One couple, the Wuchers, both professors emeritus of Marshall and ten-year Woodlands residents, have loved the program. Not only are they subscribers, but they’re also donors. A large part of the funding comes from community members just like Tori and David Wucher. They’ve gotten to meet some exciting performers over the years like Ed Asner and Mandy Patinkin at patron receptions.
“The variety of shows offered is a good value. When we were working, we didn’t always have time for cultural experiences. Now we can focus on what we love to do since we’re both retired. If we aren’t traveling or visiting our grandchildren, we are attending all the Marshall Artists Series performances we can. We’ve always loved seeing Broadway shows in New York, so it’s nice to have an option here in Huntington to continue enjoying this type of cultural experience. The best part is the Woodlands van provides transportation to all the shows for a nominal fee,” says Tori.
There’s been a renewed appreciation for live performance which creates more opportunities for social engagement. Intergenerational mingling at performances fosters diversity and shared emotional experiences.
“Live performances keep us from feeling lonely. Everyone needs stimulating events in their lives as well as to connect intellectually with others and engage. We have loyal Woodlands residents who attend almost everything because they need to feed their souls,” says Penny Watkins.
Another Woodlands resident has been a subscriber for over 60 years. Her children now use her seats, but she fondly remembers the tradition of getting dressed up and going to a show at the ornate Keith-Albee Performing Arts Center. Built in 1928, the theater has served as a great host to the Marshall Artists Series, as most of its events take place there.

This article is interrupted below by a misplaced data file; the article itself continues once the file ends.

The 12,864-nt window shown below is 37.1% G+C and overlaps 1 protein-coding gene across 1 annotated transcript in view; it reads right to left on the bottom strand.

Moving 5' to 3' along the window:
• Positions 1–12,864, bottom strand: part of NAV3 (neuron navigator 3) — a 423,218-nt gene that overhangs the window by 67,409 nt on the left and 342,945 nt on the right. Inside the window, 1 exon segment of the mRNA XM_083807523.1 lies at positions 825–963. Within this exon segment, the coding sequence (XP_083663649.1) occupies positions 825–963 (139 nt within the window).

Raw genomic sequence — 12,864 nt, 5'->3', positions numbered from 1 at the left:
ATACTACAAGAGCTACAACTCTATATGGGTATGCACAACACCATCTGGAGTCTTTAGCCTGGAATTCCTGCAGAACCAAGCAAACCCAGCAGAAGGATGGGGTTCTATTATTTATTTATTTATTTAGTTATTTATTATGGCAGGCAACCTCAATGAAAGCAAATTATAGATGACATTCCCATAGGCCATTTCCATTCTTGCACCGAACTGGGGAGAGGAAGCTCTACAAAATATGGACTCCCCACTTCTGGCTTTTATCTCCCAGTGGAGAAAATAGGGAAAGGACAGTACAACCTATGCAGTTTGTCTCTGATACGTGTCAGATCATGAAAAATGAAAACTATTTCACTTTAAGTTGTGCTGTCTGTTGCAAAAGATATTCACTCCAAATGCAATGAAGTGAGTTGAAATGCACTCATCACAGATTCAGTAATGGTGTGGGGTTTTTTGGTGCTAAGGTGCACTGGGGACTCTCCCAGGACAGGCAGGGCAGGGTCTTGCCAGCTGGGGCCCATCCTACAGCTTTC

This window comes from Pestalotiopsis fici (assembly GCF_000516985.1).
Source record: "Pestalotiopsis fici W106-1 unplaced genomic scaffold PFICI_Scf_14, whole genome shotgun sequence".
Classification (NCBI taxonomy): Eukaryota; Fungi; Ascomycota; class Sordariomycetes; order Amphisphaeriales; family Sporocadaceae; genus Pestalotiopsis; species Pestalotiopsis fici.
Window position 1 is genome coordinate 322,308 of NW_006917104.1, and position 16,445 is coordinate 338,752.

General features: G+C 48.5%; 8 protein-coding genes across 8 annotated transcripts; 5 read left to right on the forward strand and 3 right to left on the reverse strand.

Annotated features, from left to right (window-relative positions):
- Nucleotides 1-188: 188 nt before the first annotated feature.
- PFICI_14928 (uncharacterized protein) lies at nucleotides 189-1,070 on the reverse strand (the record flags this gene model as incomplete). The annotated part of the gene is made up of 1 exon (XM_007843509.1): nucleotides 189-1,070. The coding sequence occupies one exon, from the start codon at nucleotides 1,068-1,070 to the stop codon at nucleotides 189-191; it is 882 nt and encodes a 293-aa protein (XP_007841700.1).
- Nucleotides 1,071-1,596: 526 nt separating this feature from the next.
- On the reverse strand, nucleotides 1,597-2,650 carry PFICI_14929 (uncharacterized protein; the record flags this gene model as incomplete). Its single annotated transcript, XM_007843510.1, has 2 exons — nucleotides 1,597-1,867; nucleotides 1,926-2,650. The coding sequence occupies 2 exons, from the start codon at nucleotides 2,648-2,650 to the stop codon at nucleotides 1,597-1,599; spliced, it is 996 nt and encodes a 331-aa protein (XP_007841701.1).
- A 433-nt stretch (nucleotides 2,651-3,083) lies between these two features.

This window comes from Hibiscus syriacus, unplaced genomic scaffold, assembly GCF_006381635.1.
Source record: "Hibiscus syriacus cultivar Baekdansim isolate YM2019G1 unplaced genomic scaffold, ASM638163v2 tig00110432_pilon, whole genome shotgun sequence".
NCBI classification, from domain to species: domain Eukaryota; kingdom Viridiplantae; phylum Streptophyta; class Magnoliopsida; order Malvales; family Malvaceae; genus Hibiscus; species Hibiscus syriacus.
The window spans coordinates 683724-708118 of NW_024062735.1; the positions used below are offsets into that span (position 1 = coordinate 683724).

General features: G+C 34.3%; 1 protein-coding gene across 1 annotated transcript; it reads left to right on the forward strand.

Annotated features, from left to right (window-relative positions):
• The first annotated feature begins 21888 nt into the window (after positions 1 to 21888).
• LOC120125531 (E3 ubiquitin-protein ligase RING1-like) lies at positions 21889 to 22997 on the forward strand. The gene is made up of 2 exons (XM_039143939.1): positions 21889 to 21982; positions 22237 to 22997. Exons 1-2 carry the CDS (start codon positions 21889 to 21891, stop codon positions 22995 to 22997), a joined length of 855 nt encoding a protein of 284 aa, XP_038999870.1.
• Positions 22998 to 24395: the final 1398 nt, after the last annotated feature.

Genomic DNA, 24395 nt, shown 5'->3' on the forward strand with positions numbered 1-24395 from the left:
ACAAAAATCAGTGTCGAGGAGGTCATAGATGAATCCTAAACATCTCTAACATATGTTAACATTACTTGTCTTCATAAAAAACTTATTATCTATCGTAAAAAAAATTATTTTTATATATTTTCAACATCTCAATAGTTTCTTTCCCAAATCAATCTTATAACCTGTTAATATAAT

Last year the Keith Albee Performing Arts Center hosted an international film fest where they showed a selection of the best independent films released in 2022. Titles included the hit Norwegian comedy The Worst Person in the World and the documentary Jazz Fest: A New Orleans Story.
When it comes to bringing neighbors together through art, the Marshall Artists Series has it covered. The team in charge of booking events for the organization pays close attention to what programming is popular with subscribers and attendees and tries to create a good mix to satisfy everyone.
Though Woodlands residents will find plenty of opportunities on campus to connect through art and live performance, The Marshall Artists Series is another program the community is proud to support. It’s not just Huntington though, West Virginia is an artist’s haven in Appalachia. For those who enjoy the bustling activity of a big city, with a small-town feel, consider retirement at Woodlands in Huntington. Call 304-697-1620 now to get more information and schedule your visit.